In the simplest terms, we will each become the change we want to see in Webster. Each of us will own our individual contributions while we embrace the spirit of teamwork to really begin to transform the institution.

What we’ve done together so far is good – findings from the Working Groups, Program and Site Review; and the Ace Internationalization laboratory will form the basis of our strategic planning process. But as you know, as the market and economies around the world tell us: We must do more. 

It is a bold new academic year. And we will face it with similarly bold and purposeful actions. Together.

[President Elizabeth J. Stroble]

Thank you, Provost Schuster. When I joined the Webster University community in 2009 as the 11th president in Webster’s history, I knew that my time here – my legacy – would not be about me, personally. Nor would it be about my singular vision for the future. I knew it would be about Webster, about all of us…about each and every one of us working together to transform Webster into its next century. When the Sisters of Loretto transform educational opportunities for women by launching Webster’s first century in 1915 – they did it for the women, not for themselves.

And here we are, in 2013, contemplating and planning a thriving future as we approach the turn of our century mark. Our vision is not for us alone. It is for our students, for their families, for their communities, for their world.

Surely we all have thoughts on this topic.  Just as we have captured this community’s best thinking through town halls and working groups, we will need every voice to be heard. To capture some of your thoughts, we reached out to faculty, staff and students in the last few weeks, asking what they see for the future.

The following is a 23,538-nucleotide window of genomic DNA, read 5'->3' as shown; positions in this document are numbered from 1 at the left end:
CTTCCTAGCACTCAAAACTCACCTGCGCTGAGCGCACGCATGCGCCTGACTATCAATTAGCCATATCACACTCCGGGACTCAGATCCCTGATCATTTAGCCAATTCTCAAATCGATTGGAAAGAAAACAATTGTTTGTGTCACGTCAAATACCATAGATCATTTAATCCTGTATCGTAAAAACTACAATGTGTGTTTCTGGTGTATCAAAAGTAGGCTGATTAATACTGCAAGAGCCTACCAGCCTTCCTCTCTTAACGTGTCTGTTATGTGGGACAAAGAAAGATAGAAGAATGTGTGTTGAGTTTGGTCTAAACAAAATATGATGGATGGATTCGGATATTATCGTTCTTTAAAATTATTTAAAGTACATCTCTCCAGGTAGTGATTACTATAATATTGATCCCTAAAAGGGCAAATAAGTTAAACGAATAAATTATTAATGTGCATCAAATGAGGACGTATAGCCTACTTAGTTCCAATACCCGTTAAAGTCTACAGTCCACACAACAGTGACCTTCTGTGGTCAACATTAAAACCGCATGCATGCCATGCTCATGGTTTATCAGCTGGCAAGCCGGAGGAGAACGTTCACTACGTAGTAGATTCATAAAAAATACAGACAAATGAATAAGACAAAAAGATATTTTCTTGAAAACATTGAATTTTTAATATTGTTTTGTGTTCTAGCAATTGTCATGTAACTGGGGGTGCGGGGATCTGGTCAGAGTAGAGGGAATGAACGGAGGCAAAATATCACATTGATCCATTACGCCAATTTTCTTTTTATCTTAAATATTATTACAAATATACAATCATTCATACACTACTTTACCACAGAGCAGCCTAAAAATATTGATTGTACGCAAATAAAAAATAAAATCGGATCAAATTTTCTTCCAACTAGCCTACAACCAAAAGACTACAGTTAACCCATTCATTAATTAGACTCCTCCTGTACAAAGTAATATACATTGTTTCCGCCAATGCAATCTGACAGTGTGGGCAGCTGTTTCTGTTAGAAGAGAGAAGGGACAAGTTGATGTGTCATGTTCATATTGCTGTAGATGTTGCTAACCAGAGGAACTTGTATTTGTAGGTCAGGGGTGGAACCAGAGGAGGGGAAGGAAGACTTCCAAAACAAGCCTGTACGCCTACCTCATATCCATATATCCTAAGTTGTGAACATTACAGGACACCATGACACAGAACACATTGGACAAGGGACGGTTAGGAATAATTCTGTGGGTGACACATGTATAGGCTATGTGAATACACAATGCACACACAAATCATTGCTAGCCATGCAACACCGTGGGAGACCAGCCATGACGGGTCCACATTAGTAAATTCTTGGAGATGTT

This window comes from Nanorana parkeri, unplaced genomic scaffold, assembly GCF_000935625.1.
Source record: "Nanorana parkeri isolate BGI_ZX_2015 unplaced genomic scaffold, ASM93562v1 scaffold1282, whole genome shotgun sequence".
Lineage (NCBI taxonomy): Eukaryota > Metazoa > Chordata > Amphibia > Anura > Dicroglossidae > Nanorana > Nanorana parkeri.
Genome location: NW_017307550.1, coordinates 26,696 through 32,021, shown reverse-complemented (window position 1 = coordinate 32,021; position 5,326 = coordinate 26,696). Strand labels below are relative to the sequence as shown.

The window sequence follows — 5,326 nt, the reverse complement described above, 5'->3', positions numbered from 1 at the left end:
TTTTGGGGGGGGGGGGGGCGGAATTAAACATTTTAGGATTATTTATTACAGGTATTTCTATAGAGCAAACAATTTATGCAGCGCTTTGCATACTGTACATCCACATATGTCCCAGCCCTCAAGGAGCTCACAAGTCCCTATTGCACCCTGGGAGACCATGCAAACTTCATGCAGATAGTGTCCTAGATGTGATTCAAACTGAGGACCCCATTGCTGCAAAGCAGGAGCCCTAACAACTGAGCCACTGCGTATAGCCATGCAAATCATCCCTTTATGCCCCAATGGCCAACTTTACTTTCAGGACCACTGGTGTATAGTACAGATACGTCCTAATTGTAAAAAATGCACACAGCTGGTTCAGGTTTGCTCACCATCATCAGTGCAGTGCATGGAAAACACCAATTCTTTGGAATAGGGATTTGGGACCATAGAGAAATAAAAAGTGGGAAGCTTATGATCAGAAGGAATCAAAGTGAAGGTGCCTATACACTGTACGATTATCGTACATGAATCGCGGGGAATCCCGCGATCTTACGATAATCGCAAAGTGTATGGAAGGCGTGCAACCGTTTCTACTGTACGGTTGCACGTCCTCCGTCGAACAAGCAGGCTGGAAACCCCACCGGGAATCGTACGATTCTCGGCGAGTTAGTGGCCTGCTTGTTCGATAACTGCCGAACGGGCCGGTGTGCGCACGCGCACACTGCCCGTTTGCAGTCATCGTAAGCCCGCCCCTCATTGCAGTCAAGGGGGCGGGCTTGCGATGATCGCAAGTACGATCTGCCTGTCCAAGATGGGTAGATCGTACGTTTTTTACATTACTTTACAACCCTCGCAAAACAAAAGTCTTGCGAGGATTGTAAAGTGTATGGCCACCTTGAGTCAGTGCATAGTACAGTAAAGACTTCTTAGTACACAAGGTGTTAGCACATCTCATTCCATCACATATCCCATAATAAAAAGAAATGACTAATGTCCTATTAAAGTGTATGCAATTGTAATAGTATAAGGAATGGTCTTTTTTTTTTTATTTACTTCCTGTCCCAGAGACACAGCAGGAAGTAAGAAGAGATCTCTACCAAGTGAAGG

The question: What is your vision for Webster as a thriving university? Let’s have a look at what some of our community members said. [video] 

Questions for discussion:

  • What future are we creating—for our students, for ourselves, for Webster, for the world?
  • How can our behaviors, our actions, our priorities better reflect our core values of students, diversity, learning, global citizenship?
  • How can we anchor our leadership in our collective vision and mission?
  • What is distinctively valuable in what we do, and how we can continuously improve Webster’s value to and for those we serve?

Recently, we had the opportunity to discuss these questions with University leaders. What we found was amazing alignment with the feedback we received from the campus community over this past year and in the videos seen today.

So what future are we creating – for our students, for ourselves, for Webster, for the world? Higher education is not a luxury. It is an imperative. It is a driver for change in the world... Just as the Sisters of Loretto met the unmet needs of educating young women west of the Mississippi River in 1915, whose needs will we meet as we near our Centennial in 2015? We heard from Webster’s leaders, faculty, staff and students that we should consider pioneering new directions in action-oriented education. Sustainability and resiliency is important – just as it’s been in our history. Creating a future that provokes giving and creates excitement. How can our behaviors, our actions, our priorities better reflect our core values of students, diversity, learning, global citizenship?